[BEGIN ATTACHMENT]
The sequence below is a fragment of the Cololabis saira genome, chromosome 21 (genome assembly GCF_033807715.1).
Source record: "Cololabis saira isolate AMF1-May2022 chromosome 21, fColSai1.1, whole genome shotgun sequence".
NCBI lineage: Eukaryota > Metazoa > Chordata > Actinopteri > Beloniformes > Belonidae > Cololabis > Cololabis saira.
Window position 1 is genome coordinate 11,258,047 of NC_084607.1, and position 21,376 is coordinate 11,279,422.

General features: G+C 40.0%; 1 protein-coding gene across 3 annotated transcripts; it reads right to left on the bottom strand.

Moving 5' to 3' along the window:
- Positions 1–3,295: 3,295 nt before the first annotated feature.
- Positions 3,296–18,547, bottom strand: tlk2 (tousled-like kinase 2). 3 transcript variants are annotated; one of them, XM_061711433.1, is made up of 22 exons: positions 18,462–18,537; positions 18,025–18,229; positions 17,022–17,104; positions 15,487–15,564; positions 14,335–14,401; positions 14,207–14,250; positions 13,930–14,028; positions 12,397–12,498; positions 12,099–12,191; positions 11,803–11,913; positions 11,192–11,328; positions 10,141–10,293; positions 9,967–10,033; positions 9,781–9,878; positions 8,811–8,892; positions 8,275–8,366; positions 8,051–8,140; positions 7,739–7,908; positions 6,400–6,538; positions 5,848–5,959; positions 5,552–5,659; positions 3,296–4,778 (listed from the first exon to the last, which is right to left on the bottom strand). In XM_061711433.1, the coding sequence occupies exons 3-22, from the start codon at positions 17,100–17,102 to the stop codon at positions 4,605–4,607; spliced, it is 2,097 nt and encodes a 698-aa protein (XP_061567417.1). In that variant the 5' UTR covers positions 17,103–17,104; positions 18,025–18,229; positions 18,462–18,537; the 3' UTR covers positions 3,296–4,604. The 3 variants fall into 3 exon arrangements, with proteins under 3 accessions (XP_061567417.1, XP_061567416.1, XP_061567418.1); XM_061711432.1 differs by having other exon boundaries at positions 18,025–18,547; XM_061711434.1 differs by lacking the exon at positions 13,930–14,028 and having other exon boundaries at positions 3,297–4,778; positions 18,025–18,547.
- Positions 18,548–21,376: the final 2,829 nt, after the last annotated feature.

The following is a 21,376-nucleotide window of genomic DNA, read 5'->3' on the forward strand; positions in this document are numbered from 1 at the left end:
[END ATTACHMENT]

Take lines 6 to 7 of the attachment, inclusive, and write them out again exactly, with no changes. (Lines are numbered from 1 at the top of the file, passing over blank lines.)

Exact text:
Moving 5' to 3' along the window:
- Positions 1–3,295: 3,295 nt before the first annotated feature.